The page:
Ermyn Berry was a civil servant for 40 years, 27 of them in court
Described as quiet and unassuming, Ermyn Berry was not allowed to leave her last day on the job in any quiet manner.
Members of the judiciary and court staff held a surprise farewell ceremony on Oct. 29 for the veteran civil servant, who spent the last 27 years at the Law Courts Building in downtown George Town.
She received accolades and gifts in the presence of Acting Governor Franz Manderson, judges and magistrates, administrators at all levels, and her co-workers from across the court administration.
“All of us are … aware of what a dedicated, warm and lovely person Miss Ermyn is,” said Chief Justice Anthony Smellie. “Speaking for myself, I have always been impressed by her kind and graceful disposition and will truly miss working with her here at the Courts,” he said.
Ms. Berry served as administrative secretary, registering appeals, recording indictments, bundling case files and keeping track of documents for coroner’s court.
Deputy Clerk of Court Cecile Collins (herself a long-serving member of the Judicial Administration team), said it had been great working with Ms. Berry. “Having her on my team made a difference, and I am truly appreciative for all she has done. Thank you, Miss Ermyn, for being such a dedicated and valuable employee. I will truly miss your fleeting steps as you moved about the office, never delaying to deal with a task.”
Her career in public service began more than 40 years ago, on Aug. 1, 1975, with the Registrar of Companies, then located in the courts’ administration. She was later seconded to the Currency Board, and in 1988 she was promoted to executive officer and transferred back to the courts, where she remained. In 1997, her title was changed to administrative secretary, a post in which she has served ever since.
As a mark of the regard in which she was held, throughout her career she was called upon on many occasions to assist in other government departments, such as agriculture, finance, and treasury. She also worked at the Credit Union in the evenings, after work at the courts.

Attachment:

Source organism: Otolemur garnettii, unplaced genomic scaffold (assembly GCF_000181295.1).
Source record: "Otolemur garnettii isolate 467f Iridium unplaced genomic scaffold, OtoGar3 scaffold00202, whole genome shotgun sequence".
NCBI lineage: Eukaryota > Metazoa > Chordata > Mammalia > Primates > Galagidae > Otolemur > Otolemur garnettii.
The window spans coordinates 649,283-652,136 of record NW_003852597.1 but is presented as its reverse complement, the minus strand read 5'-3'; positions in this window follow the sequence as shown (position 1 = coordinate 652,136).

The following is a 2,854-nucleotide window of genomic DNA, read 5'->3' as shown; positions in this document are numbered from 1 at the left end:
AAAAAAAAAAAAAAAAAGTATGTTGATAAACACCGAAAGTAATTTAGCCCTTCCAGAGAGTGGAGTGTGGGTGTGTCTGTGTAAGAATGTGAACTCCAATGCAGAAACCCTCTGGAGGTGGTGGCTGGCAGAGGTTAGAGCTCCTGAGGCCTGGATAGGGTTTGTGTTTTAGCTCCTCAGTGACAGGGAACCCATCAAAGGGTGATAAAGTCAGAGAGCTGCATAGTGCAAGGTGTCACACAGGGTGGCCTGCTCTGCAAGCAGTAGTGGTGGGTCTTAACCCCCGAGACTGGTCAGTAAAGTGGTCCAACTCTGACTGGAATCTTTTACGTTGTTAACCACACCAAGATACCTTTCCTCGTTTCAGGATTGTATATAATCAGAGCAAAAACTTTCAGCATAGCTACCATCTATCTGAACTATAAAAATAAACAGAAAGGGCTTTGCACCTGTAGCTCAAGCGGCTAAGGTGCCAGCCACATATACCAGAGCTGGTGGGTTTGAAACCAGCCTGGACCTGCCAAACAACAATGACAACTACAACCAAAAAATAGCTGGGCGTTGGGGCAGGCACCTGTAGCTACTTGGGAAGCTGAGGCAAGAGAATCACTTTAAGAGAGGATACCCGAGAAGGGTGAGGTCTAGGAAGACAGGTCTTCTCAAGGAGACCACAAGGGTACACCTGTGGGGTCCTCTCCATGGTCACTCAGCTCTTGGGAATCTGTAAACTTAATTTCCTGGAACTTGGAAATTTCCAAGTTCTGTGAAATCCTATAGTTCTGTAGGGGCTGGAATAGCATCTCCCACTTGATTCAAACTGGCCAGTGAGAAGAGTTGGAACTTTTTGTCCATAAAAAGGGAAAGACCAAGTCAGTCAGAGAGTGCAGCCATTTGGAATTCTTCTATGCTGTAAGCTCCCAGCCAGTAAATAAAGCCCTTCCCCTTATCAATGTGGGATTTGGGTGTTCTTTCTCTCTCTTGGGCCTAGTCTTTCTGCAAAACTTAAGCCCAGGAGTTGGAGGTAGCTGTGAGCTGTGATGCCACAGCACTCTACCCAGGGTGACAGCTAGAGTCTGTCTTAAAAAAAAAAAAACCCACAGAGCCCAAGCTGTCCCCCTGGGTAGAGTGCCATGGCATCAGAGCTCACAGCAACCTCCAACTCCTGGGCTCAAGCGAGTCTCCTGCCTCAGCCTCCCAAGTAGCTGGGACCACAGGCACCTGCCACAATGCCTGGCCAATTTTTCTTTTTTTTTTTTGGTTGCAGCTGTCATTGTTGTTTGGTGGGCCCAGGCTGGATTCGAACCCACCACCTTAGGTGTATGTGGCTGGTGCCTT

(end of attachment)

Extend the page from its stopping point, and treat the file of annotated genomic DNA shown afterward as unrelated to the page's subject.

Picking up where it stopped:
In a statement released last week, the Cayman Islands Judicial Administration, said: “In keeping with her commitment and dedication to her duties, attested to in tribute after tribute, [Ms. Berry] had over the years diligently grasped opportunities for in-house training to ensure that her skills grew with the bustling court world. For her, that gravitation to training was already part of her ethos, having joined the government service equipped with a diploma in secretarial sciences from the International College of the Cayman Islands. Like many others, she had also taken advantage of the then-available offerings, including Sylvia Gill training and other opportunities such as the Dale Carnegie course in strengthening people skills.”
In her usual reluctance to be in the limelight or to reflect on her accomplishments and career, Ms. Berry said simply: “My time in government has overall been good; it was not without its difficult times, but I am thankful for the jobs that I had. I got along well with everyone.”
Now she is looking forward to enjoying friends and family, taking care of her octogenarian mother Glemis Berry, and spending time with her granddaughter Kyannah. High on her retirement goals is greater involvement with the Bodden Town United Church and gardening.
At her retirement function, Chief Justice Smellie said of her: “Throughout her career, Miss Ermyn has been regarded as a very dependable, efficient and well-respected employee …. I wish for you, Miss Ermyn, a very long and happy retirement.”
Her career in public service began over 40 years ago, on Aug. 1, 1975, with the Registrar of Companies, then located in the courts’ administration.